I've seen some of those ridiculous prices on BRW. There's really nothing to justify the price.  They are just trying to capitalize on the fact that it is getting a little hard to find good quality BRW now. I sold a few sets to a guy in the U.S...and he's reselling them up 3 times the price of what I sold them to him for. Most luthiers in the U.S. have an upcharge of $2500 to $5000 for a guitar made with BRW.  In turn, the BRW suppliers are now charging more. They don't think it's right that the builder makes all the profit on the set. Kind of a no win situation for everyone..." Sep. 2007

I have realized in the years that some cuts of Brazilian Rosewood sound just like any other wood. I also admit that some cuts sound TERRIFIC. But the price is seldom the reason. It is also true that on average, most cuts of African Blackwood or Lapacho sound better then the average Brazilian. Therefore, the best thing anyone can do is let the builder choose the best combination of Palisandro with the other woods for the construction. The phenomenon is known as matching... the sum of all the parts will eventually resonate beautifully...not the name tag on the wood.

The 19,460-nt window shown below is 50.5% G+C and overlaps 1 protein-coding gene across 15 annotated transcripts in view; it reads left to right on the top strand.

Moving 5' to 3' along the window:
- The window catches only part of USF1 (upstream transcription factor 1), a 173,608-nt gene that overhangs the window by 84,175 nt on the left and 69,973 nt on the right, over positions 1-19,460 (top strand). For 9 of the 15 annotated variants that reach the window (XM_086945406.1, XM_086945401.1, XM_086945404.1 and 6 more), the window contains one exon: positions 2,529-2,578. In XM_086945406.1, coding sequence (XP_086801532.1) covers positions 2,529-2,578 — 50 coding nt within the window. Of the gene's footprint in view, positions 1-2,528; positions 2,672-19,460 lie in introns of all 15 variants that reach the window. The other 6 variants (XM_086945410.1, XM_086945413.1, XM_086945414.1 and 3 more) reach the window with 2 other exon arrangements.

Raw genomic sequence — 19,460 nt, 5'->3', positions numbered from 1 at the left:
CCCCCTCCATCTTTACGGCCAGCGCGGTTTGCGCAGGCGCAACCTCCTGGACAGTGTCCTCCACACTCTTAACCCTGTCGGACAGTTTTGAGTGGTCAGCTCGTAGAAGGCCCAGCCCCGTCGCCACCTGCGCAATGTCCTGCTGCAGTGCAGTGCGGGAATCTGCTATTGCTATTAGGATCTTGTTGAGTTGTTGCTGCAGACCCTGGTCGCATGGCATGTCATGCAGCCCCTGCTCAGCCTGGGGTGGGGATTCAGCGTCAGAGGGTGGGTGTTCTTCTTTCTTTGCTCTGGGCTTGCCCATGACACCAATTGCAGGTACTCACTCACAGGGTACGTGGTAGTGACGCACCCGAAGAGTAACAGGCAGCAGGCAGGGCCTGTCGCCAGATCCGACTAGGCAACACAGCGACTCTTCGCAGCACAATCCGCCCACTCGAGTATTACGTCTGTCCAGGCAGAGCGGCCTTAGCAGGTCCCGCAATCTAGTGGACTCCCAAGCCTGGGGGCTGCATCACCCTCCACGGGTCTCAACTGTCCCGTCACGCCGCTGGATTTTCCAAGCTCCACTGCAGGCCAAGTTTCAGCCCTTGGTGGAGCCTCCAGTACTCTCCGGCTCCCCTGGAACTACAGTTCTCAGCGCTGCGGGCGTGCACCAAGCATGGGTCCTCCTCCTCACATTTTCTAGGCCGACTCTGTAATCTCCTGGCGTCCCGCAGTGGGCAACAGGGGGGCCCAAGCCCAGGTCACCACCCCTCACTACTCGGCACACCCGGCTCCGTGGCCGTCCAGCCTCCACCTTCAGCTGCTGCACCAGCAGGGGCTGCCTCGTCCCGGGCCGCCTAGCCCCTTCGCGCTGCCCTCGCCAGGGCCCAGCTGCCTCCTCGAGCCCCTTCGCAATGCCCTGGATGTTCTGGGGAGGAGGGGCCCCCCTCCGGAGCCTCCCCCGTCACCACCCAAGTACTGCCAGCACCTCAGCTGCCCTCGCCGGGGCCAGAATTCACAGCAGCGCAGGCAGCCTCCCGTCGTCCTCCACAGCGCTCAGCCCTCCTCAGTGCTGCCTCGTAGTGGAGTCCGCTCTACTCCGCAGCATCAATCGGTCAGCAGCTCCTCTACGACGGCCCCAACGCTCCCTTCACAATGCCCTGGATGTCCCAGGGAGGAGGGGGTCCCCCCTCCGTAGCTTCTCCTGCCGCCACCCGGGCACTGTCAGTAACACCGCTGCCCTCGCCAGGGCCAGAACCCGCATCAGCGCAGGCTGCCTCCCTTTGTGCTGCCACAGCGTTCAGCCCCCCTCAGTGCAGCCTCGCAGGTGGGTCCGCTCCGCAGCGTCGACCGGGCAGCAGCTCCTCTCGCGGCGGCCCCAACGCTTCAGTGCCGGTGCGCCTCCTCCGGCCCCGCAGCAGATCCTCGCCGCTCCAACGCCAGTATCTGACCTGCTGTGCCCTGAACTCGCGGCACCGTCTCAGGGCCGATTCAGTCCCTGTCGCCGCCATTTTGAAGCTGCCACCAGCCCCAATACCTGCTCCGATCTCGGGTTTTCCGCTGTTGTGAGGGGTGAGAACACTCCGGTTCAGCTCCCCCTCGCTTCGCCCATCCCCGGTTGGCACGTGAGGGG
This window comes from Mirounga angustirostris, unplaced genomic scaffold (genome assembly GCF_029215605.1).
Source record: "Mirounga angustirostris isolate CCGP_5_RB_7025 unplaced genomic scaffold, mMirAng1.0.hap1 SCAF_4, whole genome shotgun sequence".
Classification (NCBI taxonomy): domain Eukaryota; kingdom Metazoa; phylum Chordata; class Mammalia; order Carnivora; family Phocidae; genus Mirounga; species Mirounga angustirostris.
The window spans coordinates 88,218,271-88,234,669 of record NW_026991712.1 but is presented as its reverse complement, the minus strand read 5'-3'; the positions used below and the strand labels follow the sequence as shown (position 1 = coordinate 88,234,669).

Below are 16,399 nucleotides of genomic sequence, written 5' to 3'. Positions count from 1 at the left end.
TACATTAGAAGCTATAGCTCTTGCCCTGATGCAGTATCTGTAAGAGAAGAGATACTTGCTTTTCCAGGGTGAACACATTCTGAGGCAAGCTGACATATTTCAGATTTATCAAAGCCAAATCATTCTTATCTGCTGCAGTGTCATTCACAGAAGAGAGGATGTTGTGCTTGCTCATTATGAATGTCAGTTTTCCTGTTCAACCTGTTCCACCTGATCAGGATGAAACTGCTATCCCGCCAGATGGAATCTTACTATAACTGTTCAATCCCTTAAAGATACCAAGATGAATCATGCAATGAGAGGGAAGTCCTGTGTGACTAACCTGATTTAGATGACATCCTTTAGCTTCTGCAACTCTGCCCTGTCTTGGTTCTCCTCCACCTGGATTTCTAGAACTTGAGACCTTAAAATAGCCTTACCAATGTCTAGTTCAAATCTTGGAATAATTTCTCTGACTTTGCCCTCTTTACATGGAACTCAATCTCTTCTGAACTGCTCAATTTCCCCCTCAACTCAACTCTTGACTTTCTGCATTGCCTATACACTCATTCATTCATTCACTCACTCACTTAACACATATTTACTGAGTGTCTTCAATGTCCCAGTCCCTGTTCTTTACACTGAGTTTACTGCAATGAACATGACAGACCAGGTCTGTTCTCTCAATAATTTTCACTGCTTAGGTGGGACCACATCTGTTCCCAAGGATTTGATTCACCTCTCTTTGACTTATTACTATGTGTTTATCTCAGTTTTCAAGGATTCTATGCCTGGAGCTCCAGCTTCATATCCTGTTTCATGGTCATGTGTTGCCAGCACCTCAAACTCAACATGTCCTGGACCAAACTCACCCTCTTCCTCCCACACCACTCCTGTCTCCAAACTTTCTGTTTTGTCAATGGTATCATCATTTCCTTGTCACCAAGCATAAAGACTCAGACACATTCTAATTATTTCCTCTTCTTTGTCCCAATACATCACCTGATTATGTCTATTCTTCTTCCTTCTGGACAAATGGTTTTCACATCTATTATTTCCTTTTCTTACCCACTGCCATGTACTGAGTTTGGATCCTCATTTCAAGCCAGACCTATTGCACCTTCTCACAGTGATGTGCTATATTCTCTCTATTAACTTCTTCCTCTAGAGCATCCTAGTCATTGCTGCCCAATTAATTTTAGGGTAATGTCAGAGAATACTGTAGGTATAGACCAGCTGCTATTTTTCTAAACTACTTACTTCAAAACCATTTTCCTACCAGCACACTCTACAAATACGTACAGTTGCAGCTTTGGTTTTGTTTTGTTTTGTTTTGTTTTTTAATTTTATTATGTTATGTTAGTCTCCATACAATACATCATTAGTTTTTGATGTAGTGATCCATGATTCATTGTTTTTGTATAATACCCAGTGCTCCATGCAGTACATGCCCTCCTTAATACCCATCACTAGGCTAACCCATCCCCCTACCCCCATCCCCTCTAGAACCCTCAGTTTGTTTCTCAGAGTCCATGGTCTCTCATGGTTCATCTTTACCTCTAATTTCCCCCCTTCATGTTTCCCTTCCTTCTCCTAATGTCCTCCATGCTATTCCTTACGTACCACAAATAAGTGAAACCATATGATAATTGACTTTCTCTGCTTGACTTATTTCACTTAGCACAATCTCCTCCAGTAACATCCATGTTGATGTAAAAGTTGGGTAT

Unfortunately many prospect buyers pick the information (the wrong one unfortunately) from guitar forums and newsgroups. These are infested with wish they were guitar players or guitar builders. They mislead the users and try to attract the buyer to their products often spreading lies and often post messages pretending that they are happy buyers of one brand or unhappy buyers of another brand. I have earned my trust by telling my fellow buyers what to look for in a guitar from a player point of view. Before venturing in constructing my guitars, I used to go to all the best European builders. I NEVER asked "What woods were used in the construction?". I used to ask the builder: "I am looking for a guitar that is easy to play. It must have beautiful ringing trebles and well defined basses". The builder would pass the instrument that he thought enclosed these characteristics. Usually it was his preferred one and often it only had some of the sound characteristics I was looking for. I would look at it, if I liked the looks of the guitar, I would play it and eventually buy it. I have come to realize that in over 30 years of classical guitar playing I never found a Brazilian rosewood match. And I have played hundreds of instruments throughout the years. Therefore, I have my good reasons to call the people I mentioned earlier a bunch of buffoons.